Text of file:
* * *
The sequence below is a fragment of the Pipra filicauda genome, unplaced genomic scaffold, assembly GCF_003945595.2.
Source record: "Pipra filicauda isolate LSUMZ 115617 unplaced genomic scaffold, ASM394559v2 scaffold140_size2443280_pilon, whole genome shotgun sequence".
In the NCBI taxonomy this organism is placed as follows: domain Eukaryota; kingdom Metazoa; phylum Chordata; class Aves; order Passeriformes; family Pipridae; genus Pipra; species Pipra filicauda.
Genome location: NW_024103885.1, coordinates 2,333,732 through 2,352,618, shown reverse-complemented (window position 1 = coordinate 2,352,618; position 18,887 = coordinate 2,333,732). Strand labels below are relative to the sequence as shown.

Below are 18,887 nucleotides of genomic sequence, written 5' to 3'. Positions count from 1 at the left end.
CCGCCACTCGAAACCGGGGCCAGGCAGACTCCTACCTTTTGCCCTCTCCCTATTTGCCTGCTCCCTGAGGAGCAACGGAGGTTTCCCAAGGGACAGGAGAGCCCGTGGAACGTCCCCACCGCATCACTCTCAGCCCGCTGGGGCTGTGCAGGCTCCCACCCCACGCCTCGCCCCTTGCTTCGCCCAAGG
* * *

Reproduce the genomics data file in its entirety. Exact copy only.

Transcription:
The sequence below is a fragment of the Pipra filicauda genome, unplaced genomic scaffold, assembly GCF_003945595.2.
Source record: "Pipra filicauda isolate LSUMZ 115617 unplaced genomic scaffold, ASM394559v2 scaffold140_size2443280_pilon, whole genome shotgun sequence".
In the NCBI taxonomy this organism is placed as follows: domain Eukaryota; kingdom Metazoa; phylum Chordata; class Aves; order Passeriformes; family Pipridae; genus Pipra; species Pipra filicauda.
Genome location: NW_024103885.1, coordinates 2,333,732 through 2,352,618, shown reverse-complemented (window position 1 = coordinate 2,352,618; position 18,887 = coordinate 2,333,732). Strand labels below are relative to the sequence as shown.

Below are 18,887 nucleotides of genomic sequence, written 5' to 3'. Positions count from 1 at the left end.
CCGCCACTCGAAACCGGGGCCAGGCAGACTCCTACCTTTTGCCCTCTCCCTATTTGCCTGCTCCCTGAGGAGCAACGGAGGTTTCCCAAGGGACAGGAGAGCCCGTGGAACGTCCCCACCGCATCACTCTCAGCCCGCTGGGGCTGTGCAGGCTCCCACCCCACGCCTCGCCCCTTGCTTCGCCCAAGG